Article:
Kids Aren’t the Only Ones With ADHD
I Am One of the Lost Girls
When we hear ADHD we generally think of children, right? According to ADDitude Magazine, 4.4% of the US adult population has ADHD -- but only 20% of those people seek treatment for it. Most women are diagnosed with a mood disorder before someone catches our ADHD; one-third of us have anxiety disorders. Half have considered suicide. We have higher rates of anorexia and bulimia. And between 2008 and 2012, prescriptions for ADHD medication among 26-34-year-old women spiked 85%.
So at least someone’s paying attention to the fact that those of us with ADHD were undiagnosed as children. And now that we’re trying to hold down jobs and families, we need help. This is what happened to me. I was always spacey, always prone to outbursts in class, the type of kid socially behind the times. I couldn’t read social cues and as a result had few friends. I was immature and mildly wreckless, mildly disorganized but saved by a stint in a Catholic middle school which enforced hyper-organization.
Diagnosed with ADHD as an Adult
But when I hit adulthood, things got hairy. I was always the mom forgetting the diaper bag. If I didn’t forget the diaper bag, I forget to put clean diapers and wipes inside it. Or I forget a wet bag for my cloth diapers. Luckily I breastfed or I’d have forgotten the baby’s basic sustenance. I was still prone to interrupting my friends, to spinning grandiose ideas that never quite followed through. My house and car were a wreck -- I mean when you opened my car door, fast-food cups spilled out, and this was before I had kids old enough to make a mess in there. My house was in a perpetual state of disaster, which saw us buying new underwear because the laundry wasn’t done.
I cried about this to my psychiatrist, whom I was seeing for depression and an anxiety disorder. “Here,” she said. “You and your husband both fill one out. I think you have ADHD.” And I did. A raging case of it, in fact. So I started stimulant drugs: Vyvanse and Adderall. And they worked like the good fairy had swooped down to clean my house. Suddenly, stuff got picked up. Suddenly, my car wasn’t a rolling toxic waste site. Suddenly, I wasn’t forgetting all the things all the time. I slept better. Life is so much easier now than before I was diagnosed.
Recognize the Signs
Do you have an undiagnosed case of ADHD? It’s hard to tell for sure. But there are definitely signs to look for. Here are just a few tell-tale signs we adapted from ADDitude to help you out:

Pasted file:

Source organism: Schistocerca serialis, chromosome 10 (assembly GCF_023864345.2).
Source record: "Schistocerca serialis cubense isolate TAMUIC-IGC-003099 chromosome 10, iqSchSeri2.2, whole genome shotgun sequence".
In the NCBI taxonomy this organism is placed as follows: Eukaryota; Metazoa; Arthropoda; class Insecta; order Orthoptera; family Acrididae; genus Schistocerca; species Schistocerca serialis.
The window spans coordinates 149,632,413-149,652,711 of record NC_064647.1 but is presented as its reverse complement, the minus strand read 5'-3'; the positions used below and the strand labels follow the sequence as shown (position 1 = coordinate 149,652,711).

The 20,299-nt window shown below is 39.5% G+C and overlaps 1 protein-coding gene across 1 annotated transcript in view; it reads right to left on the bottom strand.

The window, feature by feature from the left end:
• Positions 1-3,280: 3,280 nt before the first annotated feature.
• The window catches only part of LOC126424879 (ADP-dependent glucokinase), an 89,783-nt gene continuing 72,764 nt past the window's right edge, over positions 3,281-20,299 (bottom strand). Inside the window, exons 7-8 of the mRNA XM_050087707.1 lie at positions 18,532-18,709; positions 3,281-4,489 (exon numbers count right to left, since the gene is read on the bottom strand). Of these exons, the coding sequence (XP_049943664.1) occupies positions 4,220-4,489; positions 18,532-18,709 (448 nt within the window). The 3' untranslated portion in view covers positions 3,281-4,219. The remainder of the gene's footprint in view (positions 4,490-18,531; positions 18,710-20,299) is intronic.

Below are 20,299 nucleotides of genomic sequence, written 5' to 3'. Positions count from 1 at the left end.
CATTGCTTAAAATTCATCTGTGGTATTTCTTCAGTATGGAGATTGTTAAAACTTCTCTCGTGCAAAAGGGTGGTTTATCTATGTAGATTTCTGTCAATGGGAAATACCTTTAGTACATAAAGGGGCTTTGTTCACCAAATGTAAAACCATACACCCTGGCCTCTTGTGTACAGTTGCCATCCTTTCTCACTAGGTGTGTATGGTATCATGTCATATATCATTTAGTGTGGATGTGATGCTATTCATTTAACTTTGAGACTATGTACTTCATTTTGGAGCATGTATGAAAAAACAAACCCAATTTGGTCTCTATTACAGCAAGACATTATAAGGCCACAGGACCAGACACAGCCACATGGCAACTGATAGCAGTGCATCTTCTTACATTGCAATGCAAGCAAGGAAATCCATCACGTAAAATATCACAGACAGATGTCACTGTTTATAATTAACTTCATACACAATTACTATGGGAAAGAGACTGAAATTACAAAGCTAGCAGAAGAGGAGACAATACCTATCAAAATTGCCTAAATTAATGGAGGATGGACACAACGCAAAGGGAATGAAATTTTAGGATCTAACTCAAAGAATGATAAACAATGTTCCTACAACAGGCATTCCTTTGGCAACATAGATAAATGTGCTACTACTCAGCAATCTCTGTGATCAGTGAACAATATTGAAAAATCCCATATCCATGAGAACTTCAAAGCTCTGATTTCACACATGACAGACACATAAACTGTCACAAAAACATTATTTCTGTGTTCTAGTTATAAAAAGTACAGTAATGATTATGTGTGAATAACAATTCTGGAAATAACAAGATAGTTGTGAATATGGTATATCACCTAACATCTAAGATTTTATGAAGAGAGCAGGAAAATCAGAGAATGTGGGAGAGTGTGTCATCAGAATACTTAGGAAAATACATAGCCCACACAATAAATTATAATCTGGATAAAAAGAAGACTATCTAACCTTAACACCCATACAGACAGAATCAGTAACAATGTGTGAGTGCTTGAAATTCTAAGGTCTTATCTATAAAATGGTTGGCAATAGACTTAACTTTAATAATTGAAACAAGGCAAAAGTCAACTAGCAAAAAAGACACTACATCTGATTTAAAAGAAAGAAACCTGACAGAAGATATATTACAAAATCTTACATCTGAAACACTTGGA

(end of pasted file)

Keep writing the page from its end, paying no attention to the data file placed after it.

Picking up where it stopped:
- Do you have issues dealing with money, mail, or other “stuff”?
- Do you often lose steam in the middle of the day, “feeling assaulted?”
- Do kids whining for “one more thing” drive you absolutely bonkers?
- Do you spend too much time just coping, looking for lost things, “catching up or covering up?”
- Do you often “feel like life is out of control”: like you can’t get hold of anything and everything is just whirling around and happening to you as if you have no agency?
- Do you think “you have better ideas than other people, but are unable to organize or execute them?”
- Do you feel like you’ll never meet your goals or your potential?
- Do people think you’re selfish because you never write thank-you cards?
When I read the list the first time, the last one made me break down. I remembered those thank-you cards for my wedding. I remembered spending a ton of money on nice stationary. I collated the gifts with the names and wrote something nice and specific about how we would use each one. I put them in envelopes. I sealed them. I addressed them. And they sat. And they sat. And they sat. And I’d see them and feel guilty and think, I’ll mail these soon. And I never did. I threw them out, crying, at our five-year anniversary.
October is ADHD Awareness Month. And it’s important, especially if you’re a mom and you think you have ADHD, to get screened and possibly treated. That doesn’t necessarily mean drug treatment, especially if you’re nursing. But it does mean that you get help managing your neurological difference so you can move through the world without feeling overwhelmed, trapped, and frightened.
It will help you be a better person. It will help you be a better parent. And in the end, it will help you accomplish your goals, whatever they are, and live a life free of shame and self-blame. It’s been a godsend for me. And it could be for you.